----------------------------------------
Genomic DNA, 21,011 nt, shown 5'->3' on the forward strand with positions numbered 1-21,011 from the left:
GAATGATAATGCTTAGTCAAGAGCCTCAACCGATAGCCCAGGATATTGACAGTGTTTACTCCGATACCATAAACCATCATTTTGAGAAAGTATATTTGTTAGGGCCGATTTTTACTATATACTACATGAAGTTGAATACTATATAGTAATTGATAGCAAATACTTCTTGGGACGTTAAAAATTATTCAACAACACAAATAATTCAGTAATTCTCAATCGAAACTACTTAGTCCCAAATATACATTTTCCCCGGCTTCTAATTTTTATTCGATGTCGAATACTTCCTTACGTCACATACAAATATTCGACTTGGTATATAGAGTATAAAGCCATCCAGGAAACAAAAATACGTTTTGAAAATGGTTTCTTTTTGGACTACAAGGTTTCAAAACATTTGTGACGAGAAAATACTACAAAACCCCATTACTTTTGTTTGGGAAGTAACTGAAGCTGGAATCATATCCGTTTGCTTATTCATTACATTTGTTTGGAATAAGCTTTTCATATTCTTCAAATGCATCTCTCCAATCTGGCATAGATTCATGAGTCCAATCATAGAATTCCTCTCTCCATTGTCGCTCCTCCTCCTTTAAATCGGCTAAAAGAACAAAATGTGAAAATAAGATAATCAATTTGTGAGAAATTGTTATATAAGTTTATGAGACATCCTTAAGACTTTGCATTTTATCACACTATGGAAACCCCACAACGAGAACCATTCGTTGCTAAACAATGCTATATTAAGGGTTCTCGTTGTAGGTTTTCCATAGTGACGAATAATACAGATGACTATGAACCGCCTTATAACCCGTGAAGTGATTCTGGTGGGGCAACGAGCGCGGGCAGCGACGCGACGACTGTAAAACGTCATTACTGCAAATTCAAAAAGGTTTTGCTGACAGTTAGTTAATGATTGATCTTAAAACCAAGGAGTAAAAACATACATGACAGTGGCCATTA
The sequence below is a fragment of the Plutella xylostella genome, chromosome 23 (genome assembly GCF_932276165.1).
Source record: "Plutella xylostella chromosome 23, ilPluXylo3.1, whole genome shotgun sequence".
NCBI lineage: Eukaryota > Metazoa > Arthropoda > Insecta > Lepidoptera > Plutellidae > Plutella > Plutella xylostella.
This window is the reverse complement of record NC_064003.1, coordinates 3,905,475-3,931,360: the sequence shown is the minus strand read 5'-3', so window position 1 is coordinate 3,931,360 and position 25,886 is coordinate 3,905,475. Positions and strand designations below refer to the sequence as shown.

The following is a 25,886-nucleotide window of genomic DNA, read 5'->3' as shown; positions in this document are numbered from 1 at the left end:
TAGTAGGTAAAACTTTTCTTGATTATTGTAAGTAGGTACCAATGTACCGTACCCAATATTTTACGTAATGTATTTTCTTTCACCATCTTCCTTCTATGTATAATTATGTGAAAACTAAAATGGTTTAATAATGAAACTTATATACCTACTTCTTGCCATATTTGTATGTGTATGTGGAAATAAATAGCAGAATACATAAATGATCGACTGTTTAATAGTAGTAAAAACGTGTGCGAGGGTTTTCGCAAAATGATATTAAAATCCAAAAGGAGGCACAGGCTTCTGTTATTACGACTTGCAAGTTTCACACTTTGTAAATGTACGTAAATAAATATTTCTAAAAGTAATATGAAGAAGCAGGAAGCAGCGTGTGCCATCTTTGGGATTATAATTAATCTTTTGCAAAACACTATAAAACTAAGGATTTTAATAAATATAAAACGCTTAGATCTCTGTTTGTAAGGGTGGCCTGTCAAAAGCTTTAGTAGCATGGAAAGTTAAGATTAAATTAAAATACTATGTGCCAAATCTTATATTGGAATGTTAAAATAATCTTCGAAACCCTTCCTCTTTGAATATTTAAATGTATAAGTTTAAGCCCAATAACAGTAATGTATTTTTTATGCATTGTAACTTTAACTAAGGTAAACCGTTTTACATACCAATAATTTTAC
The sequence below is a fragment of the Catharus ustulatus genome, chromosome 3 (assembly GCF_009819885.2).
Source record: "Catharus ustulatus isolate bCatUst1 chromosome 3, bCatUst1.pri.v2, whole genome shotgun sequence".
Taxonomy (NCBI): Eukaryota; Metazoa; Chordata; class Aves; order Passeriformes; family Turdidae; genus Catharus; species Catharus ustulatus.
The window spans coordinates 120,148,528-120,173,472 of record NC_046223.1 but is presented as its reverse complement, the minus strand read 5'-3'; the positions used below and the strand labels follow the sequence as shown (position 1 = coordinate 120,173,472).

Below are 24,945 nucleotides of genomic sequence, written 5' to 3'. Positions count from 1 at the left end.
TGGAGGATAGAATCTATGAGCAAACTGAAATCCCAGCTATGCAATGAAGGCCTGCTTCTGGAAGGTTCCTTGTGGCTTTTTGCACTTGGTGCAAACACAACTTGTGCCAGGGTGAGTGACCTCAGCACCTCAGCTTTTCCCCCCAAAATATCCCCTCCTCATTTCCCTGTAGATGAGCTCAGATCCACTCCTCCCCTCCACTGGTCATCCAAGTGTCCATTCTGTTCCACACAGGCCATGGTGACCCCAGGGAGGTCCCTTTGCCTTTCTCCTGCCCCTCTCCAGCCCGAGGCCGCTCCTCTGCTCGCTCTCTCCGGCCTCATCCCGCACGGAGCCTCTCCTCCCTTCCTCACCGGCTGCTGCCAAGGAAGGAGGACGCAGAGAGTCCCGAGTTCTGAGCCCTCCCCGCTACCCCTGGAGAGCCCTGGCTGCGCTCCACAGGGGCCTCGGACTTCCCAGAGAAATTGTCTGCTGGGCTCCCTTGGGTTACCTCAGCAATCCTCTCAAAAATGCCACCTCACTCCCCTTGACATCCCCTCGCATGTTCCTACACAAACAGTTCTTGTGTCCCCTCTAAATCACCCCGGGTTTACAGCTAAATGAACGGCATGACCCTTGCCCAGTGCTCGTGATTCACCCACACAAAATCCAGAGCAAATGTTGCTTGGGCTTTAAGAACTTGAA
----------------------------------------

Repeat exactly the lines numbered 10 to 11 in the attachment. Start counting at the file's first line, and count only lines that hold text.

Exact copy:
Source record: "Catharus ustulatus isolate bCatUst1 chromosome 3, bCatUst1.pri.v2, whole genome shotgun sequence".
Taxonomy (NCBI): Eukaryota; Metazoa; Chordata; class Aves; order Passeriformes; family Turdidae; genus Catharus; species Catharus ustulatus.